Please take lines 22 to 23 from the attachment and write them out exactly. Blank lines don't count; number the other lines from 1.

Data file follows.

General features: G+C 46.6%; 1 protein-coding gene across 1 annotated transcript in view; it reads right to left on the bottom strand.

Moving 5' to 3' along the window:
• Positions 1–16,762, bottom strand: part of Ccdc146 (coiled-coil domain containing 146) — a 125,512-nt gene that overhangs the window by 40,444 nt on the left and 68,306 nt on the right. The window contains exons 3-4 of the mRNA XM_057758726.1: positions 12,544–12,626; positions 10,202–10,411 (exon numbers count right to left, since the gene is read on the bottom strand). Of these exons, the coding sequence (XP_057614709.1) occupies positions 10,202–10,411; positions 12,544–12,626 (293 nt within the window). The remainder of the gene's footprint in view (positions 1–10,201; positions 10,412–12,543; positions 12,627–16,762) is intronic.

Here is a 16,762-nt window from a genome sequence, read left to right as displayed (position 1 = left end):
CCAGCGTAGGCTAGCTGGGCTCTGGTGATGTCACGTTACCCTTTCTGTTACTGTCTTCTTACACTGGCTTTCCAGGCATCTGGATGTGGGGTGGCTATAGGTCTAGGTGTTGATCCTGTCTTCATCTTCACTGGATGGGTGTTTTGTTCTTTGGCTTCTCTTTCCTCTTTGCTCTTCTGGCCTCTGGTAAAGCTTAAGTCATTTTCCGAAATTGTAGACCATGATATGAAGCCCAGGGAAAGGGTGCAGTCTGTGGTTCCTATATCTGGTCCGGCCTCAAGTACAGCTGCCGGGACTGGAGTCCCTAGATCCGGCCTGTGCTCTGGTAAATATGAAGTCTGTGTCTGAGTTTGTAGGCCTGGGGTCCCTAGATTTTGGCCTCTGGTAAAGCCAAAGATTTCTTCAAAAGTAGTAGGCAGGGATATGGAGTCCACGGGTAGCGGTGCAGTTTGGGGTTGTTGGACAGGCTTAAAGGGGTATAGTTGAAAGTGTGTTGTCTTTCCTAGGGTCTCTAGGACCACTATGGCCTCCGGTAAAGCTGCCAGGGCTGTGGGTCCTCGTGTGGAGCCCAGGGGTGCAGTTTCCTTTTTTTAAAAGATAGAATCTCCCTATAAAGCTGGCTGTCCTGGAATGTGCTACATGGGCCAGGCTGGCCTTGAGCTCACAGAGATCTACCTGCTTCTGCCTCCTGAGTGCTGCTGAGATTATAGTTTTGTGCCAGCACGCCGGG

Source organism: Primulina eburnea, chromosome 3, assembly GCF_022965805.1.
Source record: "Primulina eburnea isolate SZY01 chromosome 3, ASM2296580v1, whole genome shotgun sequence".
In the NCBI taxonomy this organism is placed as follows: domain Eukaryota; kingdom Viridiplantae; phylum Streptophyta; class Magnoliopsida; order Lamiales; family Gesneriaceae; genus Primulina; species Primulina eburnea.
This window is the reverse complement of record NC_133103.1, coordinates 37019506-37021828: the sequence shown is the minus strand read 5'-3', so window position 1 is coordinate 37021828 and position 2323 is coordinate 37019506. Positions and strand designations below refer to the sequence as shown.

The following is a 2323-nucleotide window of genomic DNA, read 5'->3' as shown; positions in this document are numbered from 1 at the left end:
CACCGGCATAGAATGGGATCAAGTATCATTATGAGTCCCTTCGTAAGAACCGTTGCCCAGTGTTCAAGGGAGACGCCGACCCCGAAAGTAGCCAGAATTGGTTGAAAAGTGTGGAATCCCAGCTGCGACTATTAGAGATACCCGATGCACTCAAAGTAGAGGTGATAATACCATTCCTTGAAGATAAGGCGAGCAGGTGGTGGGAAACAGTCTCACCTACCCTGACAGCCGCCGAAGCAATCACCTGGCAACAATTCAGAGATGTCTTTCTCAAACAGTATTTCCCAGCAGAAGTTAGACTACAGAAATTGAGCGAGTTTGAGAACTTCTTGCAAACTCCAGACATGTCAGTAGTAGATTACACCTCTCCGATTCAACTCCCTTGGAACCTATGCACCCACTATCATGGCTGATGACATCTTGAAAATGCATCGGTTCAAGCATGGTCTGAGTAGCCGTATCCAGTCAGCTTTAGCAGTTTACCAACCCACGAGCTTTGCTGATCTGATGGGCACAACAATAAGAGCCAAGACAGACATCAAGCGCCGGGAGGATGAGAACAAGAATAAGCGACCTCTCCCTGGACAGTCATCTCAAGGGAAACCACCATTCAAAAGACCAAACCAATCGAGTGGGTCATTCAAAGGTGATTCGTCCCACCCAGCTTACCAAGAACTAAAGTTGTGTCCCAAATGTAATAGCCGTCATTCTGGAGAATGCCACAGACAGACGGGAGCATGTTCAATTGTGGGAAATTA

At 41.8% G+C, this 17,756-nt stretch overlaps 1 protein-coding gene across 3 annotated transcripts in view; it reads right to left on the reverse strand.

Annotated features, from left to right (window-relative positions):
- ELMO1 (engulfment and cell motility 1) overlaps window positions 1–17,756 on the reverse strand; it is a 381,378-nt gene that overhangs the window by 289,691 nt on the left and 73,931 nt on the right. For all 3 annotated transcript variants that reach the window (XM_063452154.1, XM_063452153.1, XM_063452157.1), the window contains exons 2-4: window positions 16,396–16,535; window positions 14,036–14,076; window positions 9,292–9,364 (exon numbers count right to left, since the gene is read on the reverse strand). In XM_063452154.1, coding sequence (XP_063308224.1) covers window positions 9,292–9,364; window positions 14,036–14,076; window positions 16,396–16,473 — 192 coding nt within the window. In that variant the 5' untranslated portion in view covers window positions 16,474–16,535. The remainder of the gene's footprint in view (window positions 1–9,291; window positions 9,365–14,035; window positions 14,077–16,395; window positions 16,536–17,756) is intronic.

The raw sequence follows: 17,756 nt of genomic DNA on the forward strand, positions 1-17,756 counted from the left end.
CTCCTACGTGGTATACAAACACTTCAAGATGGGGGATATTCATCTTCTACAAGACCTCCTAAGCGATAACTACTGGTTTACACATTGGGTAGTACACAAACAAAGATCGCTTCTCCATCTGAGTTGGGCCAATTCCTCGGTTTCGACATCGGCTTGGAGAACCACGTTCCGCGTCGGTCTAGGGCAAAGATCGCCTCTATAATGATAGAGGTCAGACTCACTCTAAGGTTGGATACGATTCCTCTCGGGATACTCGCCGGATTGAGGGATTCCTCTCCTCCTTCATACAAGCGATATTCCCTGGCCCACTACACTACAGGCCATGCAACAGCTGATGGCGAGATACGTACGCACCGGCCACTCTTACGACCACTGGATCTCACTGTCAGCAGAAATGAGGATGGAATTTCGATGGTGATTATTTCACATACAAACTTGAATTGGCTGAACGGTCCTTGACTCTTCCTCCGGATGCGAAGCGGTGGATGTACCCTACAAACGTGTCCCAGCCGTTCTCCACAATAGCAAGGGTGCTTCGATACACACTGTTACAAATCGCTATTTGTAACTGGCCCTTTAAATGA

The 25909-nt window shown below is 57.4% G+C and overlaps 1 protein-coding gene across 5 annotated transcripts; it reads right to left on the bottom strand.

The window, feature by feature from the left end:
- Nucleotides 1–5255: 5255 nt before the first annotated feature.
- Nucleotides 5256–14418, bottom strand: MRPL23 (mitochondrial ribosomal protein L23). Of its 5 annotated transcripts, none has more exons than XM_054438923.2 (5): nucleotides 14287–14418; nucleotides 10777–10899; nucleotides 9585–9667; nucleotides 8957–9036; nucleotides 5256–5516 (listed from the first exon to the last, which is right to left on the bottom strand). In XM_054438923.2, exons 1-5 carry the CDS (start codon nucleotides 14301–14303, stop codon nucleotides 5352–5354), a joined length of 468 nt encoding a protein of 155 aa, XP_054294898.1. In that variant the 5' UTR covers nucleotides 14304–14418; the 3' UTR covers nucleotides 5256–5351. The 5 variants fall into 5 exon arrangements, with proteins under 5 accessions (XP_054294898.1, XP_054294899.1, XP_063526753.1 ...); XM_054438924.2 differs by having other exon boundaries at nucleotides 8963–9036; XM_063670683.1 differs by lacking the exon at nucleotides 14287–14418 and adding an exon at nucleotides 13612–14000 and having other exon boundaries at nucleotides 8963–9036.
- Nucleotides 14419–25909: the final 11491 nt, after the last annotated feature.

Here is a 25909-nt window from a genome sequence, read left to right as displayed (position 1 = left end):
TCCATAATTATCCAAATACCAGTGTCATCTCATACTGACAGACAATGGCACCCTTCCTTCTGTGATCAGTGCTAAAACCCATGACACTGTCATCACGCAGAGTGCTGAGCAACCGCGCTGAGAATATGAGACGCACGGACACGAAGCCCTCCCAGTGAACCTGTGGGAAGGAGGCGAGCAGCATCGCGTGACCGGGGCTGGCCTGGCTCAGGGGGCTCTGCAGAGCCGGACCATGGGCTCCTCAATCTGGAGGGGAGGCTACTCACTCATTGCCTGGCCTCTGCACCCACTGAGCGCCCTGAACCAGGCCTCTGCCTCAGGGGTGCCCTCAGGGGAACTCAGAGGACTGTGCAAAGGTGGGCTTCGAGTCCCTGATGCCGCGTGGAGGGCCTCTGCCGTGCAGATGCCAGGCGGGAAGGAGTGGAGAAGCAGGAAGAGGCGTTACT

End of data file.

Here is a 25909-nt window from a genome sequence, read left to right as displayed (position 1 = left end):
TCCATAATTATCCAAATACCAGTGTCATCTCATACTGACAGACAATGGCACCCTTCCTTCTGTGATCAGTGCTAAAACCCATGACACTGTCATCACGCAGAGTGCTGAGCAACCGCGCTGAGAATATGAGACGCACGGACACGAAGCCCTCCCAGTGAACCTGTGGGAAGGAGGCGAGCAGCATCGCGTGACCGGGGCTGGCCTGGCTCAGGGGGCTCTGCAGAGCCGGACCATGGGCTCCTCAATCTGGAGGGGAGGCTACTCACTCATTGCCTGGCCTCTGCACCCACTGAGCGCCCTGAACCAGGCCTCTGCCTCAGGGGTGCCCTCAGGGGAACTCAGAGGACTGTGCAAAGGTGGGCTTCGAGTCCCTGATGCCGCGTGGAGGGCCTCTGCCGTGCAGATGCCAGGCGGGAAGGAGTGGAGAAGCAGGAAGAGGCGTTACT